The Right Reverend Anthony Crockett was ordained in 1971
The bishop of Bangor has died 18 months after being diagnosed with cancer, the Church in Wales has announced.
The Right Reverend Anthony Crockett, 62, was appointed to the post in May 2004, having previously served as the archdeacon of Carmarthen.
At the time, he was the first bishop in the UK to have been divorced and remarried. He had remarried in 1999 and had three grown-up children.
Mr Crockett's career in the church spanned 37 years.
Archbishop of Wales Barry Morgan said: "In the four short years Bishop Tony spent in Bangor he endeared himself to the diocese and made his mark on it.
"He was a feisty and forthright man, not afraid to express his vision, yet had a warm pastoral heart and would go out of his way to help anyone.
"He faced his last illness with resilience, faith and hope. His tremendous courage and faith strengthened and inspired others.
"He showed great ministry in his weakness, continuing his work in hospital - even taking confirmations - while never afraid of showing his weakness and vulnerability. He will be hugely missed."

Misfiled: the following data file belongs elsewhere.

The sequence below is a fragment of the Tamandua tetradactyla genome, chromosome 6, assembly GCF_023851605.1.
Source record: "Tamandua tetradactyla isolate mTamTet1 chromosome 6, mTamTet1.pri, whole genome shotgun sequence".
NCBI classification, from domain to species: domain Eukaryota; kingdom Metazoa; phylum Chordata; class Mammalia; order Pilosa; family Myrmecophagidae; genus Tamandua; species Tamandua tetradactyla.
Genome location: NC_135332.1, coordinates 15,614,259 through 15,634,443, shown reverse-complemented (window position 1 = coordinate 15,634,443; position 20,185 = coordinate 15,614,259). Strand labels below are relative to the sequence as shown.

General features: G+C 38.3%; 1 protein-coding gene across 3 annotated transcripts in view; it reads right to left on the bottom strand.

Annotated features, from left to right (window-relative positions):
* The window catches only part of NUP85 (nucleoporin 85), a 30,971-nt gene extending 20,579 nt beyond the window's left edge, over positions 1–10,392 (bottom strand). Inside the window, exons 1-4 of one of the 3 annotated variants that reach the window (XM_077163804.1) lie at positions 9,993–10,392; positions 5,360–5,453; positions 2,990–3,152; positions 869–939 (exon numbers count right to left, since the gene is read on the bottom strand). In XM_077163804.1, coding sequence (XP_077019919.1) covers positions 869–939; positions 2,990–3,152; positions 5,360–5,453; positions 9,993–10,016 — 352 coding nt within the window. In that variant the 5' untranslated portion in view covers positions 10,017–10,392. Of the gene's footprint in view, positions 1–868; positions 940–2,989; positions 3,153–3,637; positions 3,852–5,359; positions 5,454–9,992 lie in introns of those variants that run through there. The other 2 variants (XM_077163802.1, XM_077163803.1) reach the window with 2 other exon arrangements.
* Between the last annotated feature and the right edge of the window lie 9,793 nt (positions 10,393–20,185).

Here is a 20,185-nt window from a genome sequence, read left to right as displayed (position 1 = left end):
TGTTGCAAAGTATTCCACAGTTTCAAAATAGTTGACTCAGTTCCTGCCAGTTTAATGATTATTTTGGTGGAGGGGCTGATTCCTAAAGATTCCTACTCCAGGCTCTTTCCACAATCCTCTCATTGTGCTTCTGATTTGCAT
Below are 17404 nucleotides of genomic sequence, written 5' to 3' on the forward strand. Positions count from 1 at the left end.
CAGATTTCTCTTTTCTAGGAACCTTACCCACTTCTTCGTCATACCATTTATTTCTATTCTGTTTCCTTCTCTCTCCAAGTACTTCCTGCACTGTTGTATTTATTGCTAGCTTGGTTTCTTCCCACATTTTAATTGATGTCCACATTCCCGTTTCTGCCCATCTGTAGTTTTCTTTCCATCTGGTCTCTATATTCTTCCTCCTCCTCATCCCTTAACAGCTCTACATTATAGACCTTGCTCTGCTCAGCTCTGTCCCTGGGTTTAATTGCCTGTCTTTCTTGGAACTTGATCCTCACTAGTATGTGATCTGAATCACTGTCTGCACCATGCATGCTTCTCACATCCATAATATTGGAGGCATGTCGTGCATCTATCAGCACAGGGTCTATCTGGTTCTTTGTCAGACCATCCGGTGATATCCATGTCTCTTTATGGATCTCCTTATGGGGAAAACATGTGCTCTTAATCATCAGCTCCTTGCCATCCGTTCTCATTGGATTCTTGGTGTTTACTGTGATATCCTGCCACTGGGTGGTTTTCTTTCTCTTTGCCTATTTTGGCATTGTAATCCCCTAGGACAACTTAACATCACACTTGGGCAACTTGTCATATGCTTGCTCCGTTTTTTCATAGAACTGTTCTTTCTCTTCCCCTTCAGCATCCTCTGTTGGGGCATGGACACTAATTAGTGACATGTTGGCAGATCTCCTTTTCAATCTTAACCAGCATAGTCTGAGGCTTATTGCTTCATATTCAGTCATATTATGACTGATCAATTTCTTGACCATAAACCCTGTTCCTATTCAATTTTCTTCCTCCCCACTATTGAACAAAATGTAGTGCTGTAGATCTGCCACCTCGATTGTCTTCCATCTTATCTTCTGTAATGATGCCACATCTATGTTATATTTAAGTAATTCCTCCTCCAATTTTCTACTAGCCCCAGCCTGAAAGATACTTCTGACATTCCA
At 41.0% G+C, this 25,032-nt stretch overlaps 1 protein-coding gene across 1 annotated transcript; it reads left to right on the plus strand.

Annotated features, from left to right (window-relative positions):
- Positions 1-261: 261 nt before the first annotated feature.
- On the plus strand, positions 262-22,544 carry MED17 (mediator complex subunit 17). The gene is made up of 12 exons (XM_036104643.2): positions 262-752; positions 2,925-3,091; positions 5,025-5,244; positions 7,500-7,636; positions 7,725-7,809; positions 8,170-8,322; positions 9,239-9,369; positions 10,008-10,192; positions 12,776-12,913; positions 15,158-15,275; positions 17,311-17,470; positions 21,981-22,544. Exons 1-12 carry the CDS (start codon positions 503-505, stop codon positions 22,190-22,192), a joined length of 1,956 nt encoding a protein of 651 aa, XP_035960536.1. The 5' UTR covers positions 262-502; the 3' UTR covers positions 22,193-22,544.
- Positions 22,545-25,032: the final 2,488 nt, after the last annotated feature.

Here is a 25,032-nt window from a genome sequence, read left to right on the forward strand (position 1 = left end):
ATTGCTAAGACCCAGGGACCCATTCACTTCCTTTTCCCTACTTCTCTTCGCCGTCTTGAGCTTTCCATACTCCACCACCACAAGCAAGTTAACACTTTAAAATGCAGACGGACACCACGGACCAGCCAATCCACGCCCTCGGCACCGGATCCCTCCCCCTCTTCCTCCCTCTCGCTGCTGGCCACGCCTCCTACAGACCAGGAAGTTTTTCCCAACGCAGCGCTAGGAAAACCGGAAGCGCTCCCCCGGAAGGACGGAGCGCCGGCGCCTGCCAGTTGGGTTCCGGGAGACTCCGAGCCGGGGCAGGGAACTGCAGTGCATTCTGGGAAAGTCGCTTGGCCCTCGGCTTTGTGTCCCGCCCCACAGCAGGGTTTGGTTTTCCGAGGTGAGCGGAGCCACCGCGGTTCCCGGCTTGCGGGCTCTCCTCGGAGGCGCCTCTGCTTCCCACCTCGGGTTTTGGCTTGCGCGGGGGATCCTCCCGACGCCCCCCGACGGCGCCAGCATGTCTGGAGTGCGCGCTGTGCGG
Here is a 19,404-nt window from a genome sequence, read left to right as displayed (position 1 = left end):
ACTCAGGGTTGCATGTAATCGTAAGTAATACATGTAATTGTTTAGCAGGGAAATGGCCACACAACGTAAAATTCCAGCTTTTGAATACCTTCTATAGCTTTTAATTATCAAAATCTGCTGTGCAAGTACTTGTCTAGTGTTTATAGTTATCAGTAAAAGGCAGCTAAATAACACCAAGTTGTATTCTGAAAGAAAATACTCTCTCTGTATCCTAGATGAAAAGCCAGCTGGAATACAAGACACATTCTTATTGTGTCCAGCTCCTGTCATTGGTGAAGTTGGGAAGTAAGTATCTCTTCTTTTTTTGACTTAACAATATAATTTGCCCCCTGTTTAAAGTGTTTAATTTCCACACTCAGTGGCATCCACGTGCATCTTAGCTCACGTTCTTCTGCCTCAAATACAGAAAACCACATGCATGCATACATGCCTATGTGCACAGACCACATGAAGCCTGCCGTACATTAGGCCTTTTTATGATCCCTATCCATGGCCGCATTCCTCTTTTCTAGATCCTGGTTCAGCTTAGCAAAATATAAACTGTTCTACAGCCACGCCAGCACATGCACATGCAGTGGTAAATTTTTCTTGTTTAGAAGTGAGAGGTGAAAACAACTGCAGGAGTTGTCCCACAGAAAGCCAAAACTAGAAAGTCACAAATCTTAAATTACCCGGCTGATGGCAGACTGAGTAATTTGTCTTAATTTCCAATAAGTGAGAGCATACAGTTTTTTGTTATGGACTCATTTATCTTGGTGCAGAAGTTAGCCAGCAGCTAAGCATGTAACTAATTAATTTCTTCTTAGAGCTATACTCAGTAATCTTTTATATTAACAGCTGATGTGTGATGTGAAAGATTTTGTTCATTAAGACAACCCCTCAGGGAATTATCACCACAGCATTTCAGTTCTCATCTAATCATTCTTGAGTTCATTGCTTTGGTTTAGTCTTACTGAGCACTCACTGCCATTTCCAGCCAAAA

'Great pastoral leadership'
Mr Crockett was born in Pontypridd and studied classics and theology at King's College, London, and pre-ordination training at St Michael's College, Cardiff.
He was ordained deacon in 1971 and priest in 1972 and served in Cardiff, Ceredigion and Dowlais until his appointment as archdeacon of Carmarthen in 1999.
His appointment as bishop had raised some concerns among a section of the clergy in his diocese because of his marital status.
Dafydd Elis-Thomas, presiding officer of the Welsh assembly and a former member of the governing body of the Church in Wales, said: "Bishop Tony brought great pastoral leadership to a diocese that covered such a huge geographical area.
"He had such commitment that he continued his ministry even during his long illness. I last heard him preach - in English and Welsh - at Bangor Cathedral on Easter day, he turned up despite the fact that he was so ill.
"He was a charismatic man and I and the Church in Wales will miss him greatly."
The dean of Llandaff, the Very Reverend John Lewis, said: "Tony was a great friend and splendid company.
"His life and ministry were a true pilgrim's journey and he allowed many to share that journey with him.
"He was perceptive and honest about the present and inspirational and supportive for the future. We shall miss him."